Family demand hospital-wide cervical cancer inquiry after nurse died when ...

Dedicated nurse, 49, dies from cervical cancer after NHS colleagues fail to spot the disease for three years - and her family now fear other women are at risk Julie O'Connor, 49, died in February after her condition was missed several times Medics at Bristol's Southmead Hospital initially said she had cervical ectropion By the time the mother-of-two's cancer was found it was already terminal  North Bristol NHS Trust admitted liability and offered monetary compensation Now, Ms O'Connor's relatives want a thorough investigation into the errors   

By Peter Lloyd for MailOnline

Published: 12:53 GMT, 11 February 2019 | Updated: 18:49 GMT, 11 February 2019

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The grieving family of a dedicated nurse are calling for a hospital-wide cervical cancer inquiry after doctors failed to spot the deadly condition. 

Julie O'Connor, 49, from Bristol, died earlier this month - on February 4 - after repeatedly being given the all-clear by medics at Bristol's Southmead Hospital. 

She was finally given a correct diagnosis when assessed privately, some three years after her initial smear test in 2014.

Now, her relatives are warning that other women may also have received false 'negative' results.  

Misdiagnosed: Kevin O'Connor (right) and his wife Julie, who died of cancer earlier this month

Misdiagnosed: Kevin O'Connor (right) and his wife Julie, who died of cancer earlier this month

Initially, doctors at Southmead said Ms O'Connor was suffering from cervical ectropion: a condition which causes cells from inside the cervix to form a red, inflamed patch on the outside of the lower uterus.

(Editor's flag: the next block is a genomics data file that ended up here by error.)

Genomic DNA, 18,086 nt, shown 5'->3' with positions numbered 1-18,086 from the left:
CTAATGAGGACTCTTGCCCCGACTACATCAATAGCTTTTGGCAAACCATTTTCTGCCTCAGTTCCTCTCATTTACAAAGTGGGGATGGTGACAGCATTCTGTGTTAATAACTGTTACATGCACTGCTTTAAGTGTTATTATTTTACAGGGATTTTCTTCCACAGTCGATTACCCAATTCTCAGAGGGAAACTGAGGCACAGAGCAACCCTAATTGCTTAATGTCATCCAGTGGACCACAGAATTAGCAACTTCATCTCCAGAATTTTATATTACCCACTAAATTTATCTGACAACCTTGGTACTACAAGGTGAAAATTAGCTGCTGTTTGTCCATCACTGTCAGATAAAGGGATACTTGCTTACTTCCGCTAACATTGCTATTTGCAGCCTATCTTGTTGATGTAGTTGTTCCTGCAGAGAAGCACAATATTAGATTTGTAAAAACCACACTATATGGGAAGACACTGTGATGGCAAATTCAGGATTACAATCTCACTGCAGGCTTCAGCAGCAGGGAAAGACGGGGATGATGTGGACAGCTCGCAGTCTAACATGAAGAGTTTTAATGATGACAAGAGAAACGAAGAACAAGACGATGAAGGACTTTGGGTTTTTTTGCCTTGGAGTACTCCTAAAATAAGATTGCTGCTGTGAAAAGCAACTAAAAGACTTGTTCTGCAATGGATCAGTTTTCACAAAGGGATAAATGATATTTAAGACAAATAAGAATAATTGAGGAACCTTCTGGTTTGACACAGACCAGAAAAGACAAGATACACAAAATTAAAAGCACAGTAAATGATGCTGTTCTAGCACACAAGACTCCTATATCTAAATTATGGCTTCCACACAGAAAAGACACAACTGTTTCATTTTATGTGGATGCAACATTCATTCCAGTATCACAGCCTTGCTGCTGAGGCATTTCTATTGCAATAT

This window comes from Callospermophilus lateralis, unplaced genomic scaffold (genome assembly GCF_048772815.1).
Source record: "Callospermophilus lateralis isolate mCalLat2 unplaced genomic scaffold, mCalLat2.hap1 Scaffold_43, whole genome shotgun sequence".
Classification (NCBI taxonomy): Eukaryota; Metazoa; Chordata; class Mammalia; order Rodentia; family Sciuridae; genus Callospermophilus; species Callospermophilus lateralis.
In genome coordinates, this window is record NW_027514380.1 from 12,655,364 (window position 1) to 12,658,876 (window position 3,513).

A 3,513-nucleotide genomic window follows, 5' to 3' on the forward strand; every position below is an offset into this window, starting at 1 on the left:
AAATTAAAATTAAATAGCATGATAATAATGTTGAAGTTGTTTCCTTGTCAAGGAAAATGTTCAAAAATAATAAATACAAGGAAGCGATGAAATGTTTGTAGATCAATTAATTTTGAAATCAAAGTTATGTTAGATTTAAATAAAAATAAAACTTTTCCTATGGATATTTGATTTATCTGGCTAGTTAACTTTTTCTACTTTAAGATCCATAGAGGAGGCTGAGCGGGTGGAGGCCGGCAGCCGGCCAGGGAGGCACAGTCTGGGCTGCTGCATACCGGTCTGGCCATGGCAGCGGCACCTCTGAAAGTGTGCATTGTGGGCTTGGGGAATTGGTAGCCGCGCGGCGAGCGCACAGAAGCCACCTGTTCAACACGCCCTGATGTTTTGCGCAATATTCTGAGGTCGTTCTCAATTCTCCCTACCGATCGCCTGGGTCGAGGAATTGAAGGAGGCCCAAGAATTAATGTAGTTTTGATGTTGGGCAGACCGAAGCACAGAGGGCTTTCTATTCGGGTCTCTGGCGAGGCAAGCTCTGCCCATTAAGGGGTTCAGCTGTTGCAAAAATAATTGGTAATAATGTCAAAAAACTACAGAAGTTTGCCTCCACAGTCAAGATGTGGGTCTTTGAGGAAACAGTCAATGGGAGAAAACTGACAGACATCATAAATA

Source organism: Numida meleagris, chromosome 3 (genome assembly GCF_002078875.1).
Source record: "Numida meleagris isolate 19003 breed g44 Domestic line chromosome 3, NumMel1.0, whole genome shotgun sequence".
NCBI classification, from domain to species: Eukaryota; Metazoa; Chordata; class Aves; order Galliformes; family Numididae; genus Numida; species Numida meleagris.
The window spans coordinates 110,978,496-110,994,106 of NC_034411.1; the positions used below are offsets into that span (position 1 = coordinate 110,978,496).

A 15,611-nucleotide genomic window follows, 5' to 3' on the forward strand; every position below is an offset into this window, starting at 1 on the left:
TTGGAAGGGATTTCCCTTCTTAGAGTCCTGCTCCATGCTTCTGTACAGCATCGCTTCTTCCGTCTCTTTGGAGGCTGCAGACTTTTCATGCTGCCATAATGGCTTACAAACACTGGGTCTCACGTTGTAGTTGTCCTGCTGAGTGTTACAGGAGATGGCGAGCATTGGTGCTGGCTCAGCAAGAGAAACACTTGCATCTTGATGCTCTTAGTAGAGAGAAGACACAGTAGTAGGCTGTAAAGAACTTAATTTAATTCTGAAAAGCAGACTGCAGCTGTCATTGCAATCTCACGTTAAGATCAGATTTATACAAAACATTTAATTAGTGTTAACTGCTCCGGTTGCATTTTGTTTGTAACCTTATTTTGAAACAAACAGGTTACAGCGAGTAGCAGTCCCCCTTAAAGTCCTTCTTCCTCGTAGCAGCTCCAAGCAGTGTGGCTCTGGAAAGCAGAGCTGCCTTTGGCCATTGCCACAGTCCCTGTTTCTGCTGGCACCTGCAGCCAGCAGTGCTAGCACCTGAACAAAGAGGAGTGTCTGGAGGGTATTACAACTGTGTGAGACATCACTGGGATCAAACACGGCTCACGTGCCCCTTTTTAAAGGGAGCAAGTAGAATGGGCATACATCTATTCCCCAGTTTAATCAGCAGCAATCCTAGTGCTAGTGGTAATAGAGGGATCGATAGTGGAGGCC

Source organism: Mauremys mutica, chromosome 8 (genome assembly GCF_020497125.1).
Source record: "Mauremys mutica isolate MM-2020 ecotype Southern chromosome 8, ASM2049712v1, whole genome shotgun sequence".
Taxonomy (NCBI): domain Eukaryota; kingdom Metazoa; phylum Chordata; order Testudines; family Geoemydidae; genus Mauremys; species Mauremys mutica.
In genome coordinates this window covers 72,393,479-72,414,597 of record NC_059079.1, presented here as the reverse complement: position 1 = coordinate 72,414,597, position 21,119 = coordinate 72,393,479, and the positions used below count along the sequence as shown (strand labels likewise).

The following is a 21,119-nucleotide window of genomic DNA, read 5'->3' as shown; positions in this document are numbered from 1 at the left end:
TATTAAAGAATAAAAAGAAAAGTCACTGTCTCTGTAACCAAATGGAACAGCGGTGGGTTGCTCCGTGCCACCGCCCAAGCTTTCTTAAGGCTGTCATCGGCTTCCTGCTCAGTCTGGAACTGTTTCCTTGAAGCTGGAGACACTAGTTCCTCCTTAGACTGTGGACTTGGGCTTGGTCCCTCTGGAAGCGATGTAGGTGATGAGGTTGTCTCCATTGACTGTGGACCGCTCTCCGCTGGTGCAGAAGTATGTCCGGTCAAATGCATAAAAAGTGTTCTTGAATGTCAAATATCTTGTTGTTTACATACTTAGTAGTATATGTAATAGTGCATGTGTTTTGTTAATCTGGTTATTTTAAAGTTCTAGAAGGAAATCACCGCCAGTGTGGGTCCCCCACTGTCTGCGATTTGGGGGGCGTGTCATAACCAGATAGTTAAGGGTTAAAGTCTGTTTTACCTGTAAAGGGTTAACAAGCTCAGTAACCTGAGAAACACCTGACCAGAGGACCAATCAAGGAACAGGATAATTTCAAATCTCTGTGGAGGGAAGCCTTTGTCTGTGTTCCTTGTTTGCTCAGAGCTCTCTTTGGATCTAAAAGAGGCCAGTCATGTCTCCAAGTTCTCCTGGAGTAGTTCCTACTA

By the time the cervical cancer was eventually found it was terminal. 

The family subsequently sued North Bristol NHS Trust, which admitted liability and offered monetary compensation.

They also confirmed that an independent review would look into her care this month. 

However, Ms O'Connor's family want the investigation to be further-reaching and to help others. 

Her husband Kevin, from Thornbury, said he believed other cases of cervical cancer in women may have been missed.

'One of the last things Julie said was that she didn't want to happen this to anybody else,' he told the BBC.

Too late: Ms O'Connor was finally given a correct diagnosis when assessed privately, some three years after her initial smear test in 2014

Too late: Ms O'Connor was finally given a correct diagnosis when assessed privately, some three years after her initial smear test in 2014

North Bristol NHS Trust later admitted liability and offered monetary compensation, but now the family fear other women may also be at risk

North Bristol NHS Trust

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